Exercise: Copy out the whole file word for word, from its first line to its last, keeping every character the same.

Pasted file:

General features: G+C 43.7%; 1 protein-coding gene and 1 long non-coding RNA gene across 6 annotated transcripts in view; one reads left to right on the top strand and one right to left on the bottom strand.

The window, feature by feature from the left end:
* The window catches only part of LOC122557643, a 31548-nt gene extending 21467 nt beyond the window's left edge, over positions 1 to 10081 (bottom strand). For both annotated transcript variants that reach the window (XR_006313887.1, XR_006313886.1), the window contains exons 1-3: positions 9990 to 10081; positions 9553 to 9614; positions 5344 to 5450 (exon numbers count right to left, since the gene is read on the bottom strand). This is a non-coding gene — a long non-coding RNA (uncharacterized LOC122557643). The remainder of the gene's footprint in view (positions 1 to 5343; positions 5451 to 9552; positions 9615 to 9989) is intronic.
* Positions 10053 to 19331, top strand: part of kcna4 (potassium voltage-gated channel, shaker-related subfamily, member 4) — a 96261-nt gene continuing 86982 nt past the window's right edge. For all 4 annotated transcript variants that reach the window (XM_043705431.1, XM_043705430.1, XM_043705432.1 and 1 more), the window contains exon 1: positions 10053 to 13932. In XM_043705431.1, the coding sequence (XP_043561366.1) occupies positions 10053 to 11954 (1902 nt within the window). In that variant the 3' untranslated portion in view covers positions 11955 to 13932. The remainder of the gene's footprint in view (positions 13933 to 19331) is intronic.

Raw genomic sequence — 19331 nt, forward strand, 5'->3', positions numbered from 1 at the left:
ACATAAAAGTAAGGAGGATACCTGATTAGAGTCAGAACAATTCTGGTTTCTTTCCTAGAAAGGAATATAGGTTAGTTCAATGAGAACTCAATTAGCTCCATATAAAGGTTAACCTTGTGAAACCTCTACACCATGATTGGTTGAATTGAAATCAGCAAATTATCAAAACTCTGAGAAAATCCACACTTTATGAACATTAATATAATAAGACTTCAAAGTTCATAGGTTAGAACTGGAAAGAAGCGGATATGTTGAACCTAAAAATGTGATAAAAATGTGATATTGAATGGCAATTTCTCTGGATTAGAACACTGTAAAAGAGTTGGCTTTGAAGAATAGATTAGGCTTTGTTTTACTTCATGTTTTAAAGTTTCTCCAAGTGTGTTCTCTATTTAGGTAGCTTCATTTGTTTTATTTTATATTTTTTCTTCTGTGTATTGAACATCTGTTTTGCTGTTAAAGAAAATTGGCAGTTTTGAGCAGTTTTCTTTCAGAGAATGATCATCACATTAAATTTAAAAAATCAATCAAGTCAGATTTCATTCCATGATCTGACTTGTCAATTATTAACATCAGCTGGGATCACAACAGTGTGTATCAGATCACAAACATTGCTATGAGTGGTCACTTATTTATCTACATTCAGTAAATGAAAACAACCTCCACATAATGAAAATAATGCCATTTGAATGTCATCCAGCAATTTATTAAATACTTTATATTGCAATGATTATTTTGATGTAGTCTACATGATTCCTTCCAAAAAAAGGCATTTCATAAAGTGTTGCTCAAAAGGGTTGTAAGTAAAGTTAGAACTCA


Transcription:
General features: G+C 43.7%; 1 protein-coding gene and 1 long non-coding RNA gene across 6 annotated transcripts in view; one reads left to right on the top strand and one right to left on the bottom strand.

The window, feature by feature from the left end:
* The window catches only part of LOC122557643, a 31548-nt gene extending 21467 nt beyond the window's left edge, over positions 1 to 10081 (bottom strand). For both annotated transcript variants that reach the window (XR_006313887.1, XR_006313886.1), the window contains exons 1-3: positions 9990 to 10081; positions 9553 to 9614; positions 5344 to 5450 (exon numbers count right to left, since the gene is read on the bottom strand). This is a non-coding gene — a long non-coding RNA (uncharacterized LOC122557643). The remainder of the gene's footprint in view (positions 1 to 5343; positions 5451 to 9552; positions 9615 to 9989) is intronic.
* Positions 10053 to 19331, top strand: part of kcna4 (potassium voltage-gated channel, shaker-related subfamily, member 4) — a 96261-nt gene continuing 86982 nt past the window's right edge. For all 4 annotated transcript variants that reach the window (XM_043705431.1, XM_043705430.1, XM_043705432.1 and 1 more), the window contains exon 1: positions 10053 to 13932. In XM_043705431.1, the coding sequence (XP_043561366.1) occupies positions 10053 to 11954 (1902 nt within the window). In that variant the 3' untranslated portion in view covers positions 11955 to 13932. The remainder of the gene's footprint in view (positions 13933 to 19331) is intronic.

Raw genomic sequence — 19331 nt, forward strand, 5'->3', positions numbered from 1 at the left:
ACATAAAAGTAAGGAGGATACCTGATTAGAGTCAGAACAATTCTGGTTTCTTTCCTAGAAAGGAATATAGGTTAGTTCAATGAGAACTCAATTAGCTCCATATAAAGGTTAACCTTGTGAAACCTCTACACCATGATTGGTTGAATTGAAATCAGCAAATTATCAAAACTCTGAGAAAATCCACACTTTATGAACATTAATATAATAAGACTTCAAAGTTCATAGGTTAGAACTGGAAAGAAGCGGATATGTTGAACCTAAAAATGTGATAAAAATGTGATATTGAATGGCAATTTCTCTGGATTAGAACACTGTAAAAGAGTTGGCTTTGAAGAATAGATTAGGCTTTGTTTTACTTCATGTTTTAAAGTTTCTCCAAGTGTGTTCTCTATTTAGGTAGCTTCATTTGTTTTATTTTATATTTTTTCTTCTGTGTATTGAACATCTGTTTTGCTGTTAAAGAAAATTGGCAGTTTTGAGCAGTTTTCTTTCAGAGAATGATCATCACATTAAATTTAAAAAATCAATCAAGTCAGATTTCATTCCATGATCTGACTTGTCAATTATTAACATCAGCTGGGATCACAACAGTGTGTATCAGATCACAAACATTGCTATGAGTGGTCACTTATTTATCTACATTCAGTAAATGAAAACAACCTCCACATAATGAAAATAATGCCATTTGAATGTCATCCAGCAATTTATTAAATACTTTATATTGCAATGATTATTTTGATGTAGTCTACATGATTCCTTCCAAAAAAAGGCATTTCATAAAGTGTTGCTCAAAAGGGTTGTAAGTAAAGTTAGAACTCA